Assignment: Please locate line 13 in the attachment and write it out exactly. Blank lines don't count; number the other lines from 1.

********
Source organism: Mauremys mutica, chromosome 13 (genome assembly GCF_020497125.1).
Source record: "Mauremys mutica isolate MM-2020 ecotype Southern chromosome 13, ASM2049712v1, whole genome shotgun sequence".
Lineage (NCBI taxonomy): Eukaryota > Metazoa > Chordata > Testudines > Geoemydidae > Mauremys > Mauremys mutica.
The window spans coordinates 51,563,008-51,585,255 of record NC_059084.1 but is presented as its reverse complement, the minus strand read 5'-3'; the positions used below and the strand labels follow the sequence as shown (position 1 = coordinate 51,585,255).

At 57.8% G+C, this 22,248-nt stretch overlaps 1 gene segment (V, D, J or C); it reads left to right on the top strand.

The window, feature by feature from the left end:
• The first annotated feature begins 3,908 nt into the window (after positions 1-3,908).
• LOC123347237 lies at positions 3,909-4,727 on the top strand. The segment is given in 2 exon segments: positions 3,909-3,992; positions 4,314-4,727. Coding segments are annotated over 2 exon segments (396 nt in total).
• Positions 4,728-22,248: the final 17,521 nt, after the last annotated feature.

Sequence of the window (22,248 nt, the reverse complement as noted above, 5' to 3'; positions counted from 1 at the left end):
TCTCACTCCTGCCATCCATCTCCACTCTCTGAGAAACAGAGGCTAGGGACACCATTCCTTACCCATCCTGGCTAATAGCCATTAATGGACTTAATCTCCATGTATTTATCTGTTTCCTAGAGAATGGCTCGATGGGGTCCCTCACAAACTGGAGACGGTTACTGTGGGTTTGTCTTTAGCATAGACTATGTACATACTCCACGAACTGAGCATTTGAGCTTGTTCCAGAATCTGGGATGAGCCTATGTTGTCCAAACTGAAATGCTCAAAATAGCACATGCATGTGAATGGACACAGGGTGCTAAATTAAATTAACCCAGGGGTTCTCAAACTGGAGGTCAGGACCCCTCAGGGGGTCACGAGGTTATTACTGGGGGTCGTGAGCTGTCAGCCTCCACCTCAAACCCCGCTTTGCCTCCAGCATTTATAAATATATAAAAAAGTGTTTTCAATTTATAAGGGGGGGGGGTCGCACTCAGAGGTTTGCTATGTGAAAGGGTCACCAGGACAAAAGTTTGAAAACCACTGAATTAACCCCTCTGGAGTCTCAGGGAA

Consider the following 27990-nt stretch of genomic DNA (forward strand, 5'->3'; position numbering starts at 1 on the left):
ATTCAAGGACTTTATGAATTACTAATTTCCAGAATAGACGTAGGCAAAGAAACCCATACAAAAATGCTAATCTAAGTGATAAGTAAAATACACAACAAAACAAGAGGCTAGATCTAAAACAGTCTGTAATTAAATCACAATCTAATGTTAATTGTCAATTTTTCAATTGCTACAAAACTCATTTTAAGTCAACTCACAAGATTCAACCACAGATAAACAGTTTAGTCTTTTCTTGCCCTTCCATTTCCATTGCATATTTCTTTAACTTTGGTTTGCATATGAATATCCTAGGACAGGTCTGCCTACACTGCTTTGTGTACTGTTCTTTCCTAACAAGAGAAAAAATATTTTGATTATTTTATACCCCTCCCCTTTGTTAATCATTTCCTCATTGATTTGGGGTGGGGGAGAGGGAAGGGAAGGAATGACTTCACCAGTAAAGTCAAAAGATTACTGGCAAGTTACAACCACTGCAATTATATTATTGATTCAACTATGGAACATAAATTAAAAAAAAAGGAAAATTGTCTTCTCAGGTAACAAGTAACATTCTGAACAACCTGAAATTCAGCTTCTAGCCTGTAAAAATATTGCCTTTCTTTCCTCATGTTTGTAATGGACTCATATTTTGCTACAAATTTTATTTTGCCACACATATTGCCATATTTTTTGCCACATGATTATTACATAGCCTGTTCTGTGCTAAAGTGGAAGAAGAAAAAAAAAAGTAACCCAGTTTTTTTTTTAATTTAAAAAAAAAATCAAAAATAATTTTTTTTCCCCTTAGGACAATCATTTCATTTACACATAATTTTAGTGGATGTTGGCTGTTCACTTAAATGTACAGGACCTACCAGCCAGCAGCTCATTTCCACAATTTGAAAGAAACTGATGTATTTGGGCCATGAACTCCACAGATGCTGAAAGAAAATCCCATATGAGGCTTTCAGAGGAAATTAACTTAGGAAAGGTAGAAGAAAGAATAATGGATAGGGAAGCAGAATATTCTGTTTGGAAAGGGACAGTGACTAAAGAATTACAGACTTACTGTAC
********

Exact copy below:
ATTCAAGGACTTTATGAATTACTAATTTCCAGAATAGACGTAGGCAAAGAAACCCATACAAAAATGCTAATCTAAGTGATAAGTAAAATACACAACAAAACAAGAGGCTAGATCTAAAACAGTCTGTAATTAAATCACAATCTAATGTTAATTGTCAATTTTTCAATTGCTACAAAACTCATTTTAAGTCAACTCACAAGATTCAACCACAGATAAACAGTTTAGTCTTTTCTTGCCCTTCCATTTCCATTGCATATTTCTTTAACTTTGGTTTGCATATGAATATCCTAGGACAGGTCTGCCTACACTGCTTTGTGTACTGTTCTTTCCTAACAAGAGAAAAAATATTTTGATTATTTTATACCCCTCCCCTTTGTTAATCATTTCCTCATTGATTTGGGGTGGGGGAGAGGGAAGGGAAGGAATGACTTCACCAGTAAAGTCAAAAGATTACTGGCAAGTTACAACCACTGCAATTATATTATTGATTCAACTATGGAACATAAATTAAAAAAAAAGGAAAATTGTCTTCTCAGGTAACAAGTAACATTCTGAACAACCTGAAATTCAGCTTCTAGCCTGTAAAAATATTGCCTTTCTTTCCTCATGTTTGTAATGGACTCATATTTTGCTACAAATTTTATTTTGCCACACATATTGCCATATTTTTTGCCACATGATTATTACATAGCCTGTTCTGTGCTAAAGTGGAAGAAGAAAAAAAAAAGTAACCCAGTTTTTTTTTTAATTTAAAAAAAAAATCAAAAATAATTTTTTTTCCCCTTAGGACAATCATTTCATTTACACATAATTTTAGTGGATGTTGGCTGTTCACTTAAATGTACAGGACCTACCAGCCAGCAGCTCATTTCCACAATTTGAAAGAAACTGATGTATTTGGGCCATGAACTCCACAGATGCTGAAAGAAAATCCCATATGAGGCTTTCAGAGGAAATTAACTTAGGAAAGGTAGAAGAAAGAATAATGGATAGGGAAGCAGAATATTCTGTTTGGAAAGGGACAGTGACTAAAGAATTACAGACTTACTGTAC